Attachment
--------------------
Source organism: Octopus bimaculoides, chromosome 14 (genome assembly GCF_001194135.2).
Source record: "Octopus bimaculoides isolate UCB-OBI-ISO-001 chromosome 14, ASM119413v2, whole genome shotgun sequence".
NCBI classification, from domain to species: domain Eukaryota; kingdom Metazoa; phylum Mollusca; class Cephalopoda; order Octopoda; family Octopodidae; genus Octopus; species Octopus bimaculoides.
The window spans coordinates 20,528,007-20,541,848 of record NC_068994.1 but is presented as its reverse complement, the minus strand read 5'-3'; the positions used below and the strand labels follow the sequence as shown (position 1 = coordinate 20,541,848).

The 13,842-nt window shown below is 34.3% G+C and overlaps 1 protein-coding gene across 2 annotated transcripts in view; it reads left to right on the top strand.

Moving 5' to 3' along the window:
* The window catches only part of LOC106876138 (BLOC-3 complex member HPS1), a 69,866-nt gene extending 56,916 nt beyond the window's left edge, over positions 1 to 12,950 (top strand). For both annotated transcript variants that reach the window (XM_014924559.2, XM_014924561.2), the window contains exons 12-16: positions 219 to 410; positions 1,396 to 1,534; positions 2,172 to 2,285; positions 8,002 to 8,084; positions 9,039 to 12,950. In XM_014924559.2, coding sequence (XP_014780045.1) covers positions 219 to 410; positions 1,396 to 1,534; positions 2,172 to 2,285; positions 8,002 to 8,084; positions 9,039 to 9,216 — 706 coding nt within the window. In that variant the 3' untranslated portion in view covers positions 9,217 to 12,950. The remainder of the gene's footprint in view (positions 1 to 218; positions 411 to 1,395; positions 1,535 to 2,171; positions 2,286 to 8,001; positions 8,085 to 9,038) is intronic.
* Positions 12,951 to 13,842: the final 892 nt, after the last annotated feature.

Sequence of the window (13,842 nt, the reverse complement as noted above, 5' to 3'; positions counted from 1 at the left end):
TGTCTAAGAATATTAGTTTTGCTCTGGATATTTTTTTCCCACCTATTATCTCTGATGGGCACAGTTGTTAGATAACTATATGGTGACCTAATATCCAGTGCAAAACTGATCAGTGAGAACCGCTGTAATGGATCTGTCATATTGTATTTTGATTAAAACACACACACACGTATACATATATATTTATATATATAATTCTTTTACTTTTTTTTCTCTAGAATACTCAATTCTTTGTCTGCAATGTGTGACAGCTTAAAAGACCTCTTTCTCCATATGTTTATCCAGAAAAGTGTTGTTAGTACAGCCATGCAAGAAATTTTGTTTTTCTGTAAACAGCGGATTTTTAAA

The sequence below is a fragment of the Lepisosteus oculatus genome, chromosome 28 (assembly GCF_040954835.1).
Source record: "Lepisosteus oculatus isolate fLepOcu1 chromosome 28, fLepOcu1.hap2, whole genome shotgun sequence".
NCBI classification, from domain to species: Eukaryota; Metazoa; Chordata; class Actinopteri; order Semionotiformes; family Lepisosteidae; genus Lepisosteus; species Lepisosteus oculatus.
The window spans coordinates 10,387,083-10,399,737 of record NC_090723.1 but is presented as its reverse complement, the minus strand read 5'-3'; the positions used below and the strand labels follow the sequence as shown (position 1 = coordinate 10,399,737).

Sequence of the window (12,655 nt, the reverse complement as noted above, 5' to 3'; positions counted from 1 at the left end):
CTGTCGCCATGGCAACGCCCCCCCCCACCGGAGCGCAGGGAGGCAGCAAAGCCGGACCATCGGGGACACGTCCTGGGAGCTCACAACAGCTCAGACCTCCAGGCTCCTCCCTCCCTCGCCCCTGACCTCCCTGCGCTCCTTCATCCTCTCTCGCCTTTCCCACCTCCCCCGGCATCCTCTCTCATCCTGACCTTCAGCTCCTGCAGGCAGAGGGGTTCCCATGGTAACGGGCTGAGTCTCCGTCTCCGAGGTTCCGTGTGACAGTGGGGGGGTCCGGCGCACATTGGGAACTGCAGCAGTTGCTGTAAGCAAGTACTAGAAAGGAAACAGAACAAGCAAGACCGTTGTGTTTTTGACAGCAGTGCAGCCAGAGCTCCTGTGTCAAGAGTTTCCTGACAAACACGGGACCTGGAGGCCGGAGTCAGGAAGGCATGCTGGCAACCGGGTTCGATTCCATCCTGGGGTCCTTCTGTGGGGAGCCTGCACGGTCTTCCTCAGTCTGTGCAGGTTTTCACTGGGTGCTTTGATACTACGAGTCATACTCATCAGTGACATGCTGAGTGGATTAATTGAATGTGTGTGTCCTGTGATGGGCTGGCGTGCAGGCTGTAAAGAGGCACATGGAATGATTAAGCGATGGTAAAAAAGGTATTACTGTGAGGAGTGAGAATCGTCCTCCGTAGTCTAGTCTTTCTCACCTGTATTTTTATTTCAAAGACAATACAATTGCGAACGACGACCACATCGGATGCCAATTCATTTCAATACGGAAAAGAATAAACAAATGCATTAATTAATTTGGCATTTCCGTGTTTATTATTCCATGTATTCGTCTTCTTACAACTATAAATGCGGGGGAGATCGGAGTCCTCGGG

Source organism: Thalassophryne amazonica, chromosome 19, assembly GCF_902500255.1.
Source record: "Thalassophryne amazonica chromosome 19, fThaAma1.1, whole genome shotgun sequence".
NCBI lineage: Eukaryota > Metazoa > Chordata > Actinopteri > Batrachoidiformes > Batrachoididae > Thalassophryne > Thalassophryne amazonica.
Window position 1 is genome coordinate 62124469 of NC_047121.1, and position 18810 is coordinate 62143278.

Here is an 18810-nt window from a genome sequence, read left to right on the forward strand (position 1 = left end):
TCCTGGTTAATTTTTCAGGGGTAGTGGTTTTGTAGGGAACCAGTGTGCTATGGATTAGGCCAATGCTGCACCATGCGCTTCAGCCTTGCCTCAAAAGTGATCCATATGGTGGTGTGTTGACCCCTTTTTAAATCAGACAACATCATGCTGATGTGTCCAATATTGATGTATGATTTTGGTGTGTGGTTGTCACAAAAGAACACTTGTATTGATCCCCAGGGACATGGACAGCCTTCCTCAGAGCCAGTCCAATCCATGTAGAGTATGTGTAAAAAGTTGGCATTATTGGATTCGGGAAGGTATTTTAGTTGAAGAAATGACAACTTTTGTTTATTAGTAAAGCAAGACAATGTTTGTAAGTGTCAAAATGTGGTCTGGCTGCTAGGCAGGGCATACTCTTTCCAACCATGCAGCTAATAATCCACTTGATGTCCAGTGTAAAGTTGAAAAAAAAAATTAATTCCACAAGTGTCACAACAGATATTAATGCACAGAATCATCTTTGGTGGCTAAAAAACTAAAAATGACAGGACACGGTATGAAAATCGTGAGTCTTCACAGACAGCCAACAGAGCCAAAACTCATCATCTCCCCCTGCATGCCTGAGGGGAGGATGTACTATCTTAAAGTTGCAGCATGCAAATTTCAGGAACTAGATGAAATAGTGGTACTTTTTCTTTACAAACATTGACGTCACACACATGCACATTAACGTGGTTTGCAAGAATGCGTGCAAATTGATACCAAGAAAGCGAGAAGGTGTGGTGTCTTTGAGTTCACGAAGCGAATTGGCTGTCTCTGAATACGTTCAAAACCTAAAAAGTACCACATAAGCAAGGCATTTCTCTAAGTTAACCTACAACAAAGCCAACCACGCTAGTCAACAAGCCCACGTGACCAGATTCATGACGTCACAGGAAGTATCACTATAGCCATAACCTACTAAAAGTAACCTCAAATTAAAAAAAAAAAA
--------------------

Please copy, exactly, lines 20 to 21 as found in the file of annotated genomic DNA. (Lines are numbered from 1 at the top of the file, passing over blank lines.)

Window position 1 is genome coordinate 62124469 of NC_047121.1, and position 18810 is coordinate 62143278.

Here is an 18810-nt window from a genome sequence, read left to right on the forward strand (position 1 = left end):